If I could promise you that you would be the direct recipient of God’s goodness, of His best for you, would you listen?

This is precisely what this verse promises.  God promises that any person will be the object of His grace and vast goodness IF we learn to grow through troubles in life.  He reinforces that by saying that remaining steadfast…or growing in your love for God… “under trial” will actually give to us “the crown of life”, or, as I mentioned last week, “the crown which is life”—abundant, everlasting, eternal life.  While God certainly promises eternal rewards of various kinds to His children, this reference here to “life” is not limited to something you may receive after you die.  It is talking about a measure of life right here and right now that comes when we learn to love God in the midst of trials and trouble.  It’s a “both-and” win-win.

            Just notice the last phrase of verse 12—“…which God has promised to those who love him.”  This is the essence of Christian life:  what will any experience, any day do to my love for God? Will I end up loving God more… or less?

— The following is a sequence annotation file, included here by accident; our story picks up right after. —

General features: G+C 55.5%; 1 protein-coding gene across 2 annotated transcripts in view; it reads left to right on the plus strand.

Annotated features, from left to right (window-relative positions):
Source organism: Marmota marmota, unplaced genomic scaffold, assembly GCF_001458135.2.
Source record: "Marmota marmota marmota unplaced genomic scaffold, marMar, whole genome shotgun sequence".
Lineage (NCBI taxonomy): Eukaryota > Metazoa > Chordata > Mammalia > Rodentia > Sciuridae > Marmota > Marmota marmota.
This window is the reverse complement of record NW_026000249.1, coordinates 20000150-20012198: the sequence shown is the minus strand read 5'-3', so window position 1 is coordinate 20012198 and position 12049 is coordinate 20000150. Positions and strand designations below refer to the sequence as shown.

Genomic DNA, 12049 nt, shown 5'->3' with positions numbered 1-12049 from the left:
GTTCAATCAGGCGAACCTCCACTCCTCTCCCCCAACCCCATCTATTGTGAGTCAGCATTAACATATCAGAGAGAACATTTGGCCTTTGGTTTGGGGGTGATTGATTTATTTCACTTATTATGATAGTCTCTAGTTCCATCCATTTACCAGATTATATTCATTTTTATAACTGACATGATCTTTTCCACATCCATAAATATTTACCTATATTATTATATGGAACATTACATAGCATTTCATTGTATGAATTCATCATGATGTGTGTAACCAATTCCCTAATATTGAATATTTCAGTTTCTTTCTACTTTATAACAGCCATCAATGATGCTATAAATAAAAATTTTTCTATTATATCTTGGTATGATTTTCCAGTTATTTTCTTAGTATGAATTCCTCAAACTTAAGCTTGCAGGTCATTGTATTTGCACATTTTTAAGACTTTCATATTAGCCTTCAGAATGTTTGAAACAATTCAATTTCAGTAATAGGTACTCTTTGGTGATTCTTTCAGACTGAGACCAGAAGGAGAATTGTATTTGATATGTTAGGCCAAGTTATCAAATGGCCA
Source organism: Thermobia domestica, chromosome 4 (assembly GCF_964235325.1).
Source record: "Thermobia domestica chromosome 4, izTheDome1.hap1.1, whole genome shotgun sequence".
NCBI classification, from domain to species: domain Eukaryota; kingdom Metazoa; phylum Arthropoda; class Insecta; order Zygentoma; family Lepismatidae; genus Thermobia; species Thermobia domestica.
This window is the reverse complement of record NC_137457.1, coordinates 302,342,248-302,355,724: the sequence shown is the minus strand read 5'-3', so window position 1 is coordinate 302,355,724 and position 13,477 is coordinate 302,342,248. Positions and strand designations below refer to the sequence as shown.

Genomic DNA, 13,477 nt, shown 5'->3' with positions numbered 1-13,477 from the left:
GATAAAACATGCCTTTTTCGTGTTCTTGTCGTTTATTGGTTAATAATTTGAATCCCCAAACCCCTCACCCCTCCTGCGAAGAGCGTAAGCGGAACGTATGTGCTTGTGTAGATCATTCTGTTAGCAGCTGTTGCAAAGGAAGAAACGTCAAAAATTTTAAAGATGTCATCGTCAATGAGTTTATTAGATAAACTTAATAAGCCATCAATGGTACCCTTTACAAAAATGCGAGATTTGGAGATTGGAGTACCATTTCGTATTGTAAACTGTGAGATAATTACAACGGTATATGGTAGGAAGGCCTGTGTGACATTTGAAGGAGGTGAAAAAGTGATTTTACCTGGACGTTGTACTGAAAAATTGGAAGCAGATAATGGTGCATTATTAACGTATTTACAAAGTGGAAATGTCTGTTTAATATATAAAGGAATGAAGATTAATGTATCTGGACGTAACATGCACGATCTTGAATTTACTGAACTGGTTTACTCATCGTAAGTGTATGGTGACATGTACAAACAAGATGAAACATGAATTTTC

As anyone who has a really deep soul-to-soul friendships with someone else knows, it isn’t the lack of hardships or problems that make a friendship deeper.  It’s relationships that grow through troubles that usually are the strongest, most vibrant and most resilient. 

ILL:  Most of us know the name Helen Keller.  She was struck blind and deaf at 16 months of age by an illness.  Her family, desperate to find a way for her to communicate and enter into the world of other people, hired a young 20-year old teacher named Ann Sullivan.  It was the beginning of what would be a 49 year long friendship of world renowned stature.  A young teacher of lesser determination and perseverance would never have succeeded in transforming the young, spoiled person Helen Keller was.  But Ann Sullivan had been through very deep waters of her own and knew how perseverance could transform Helen.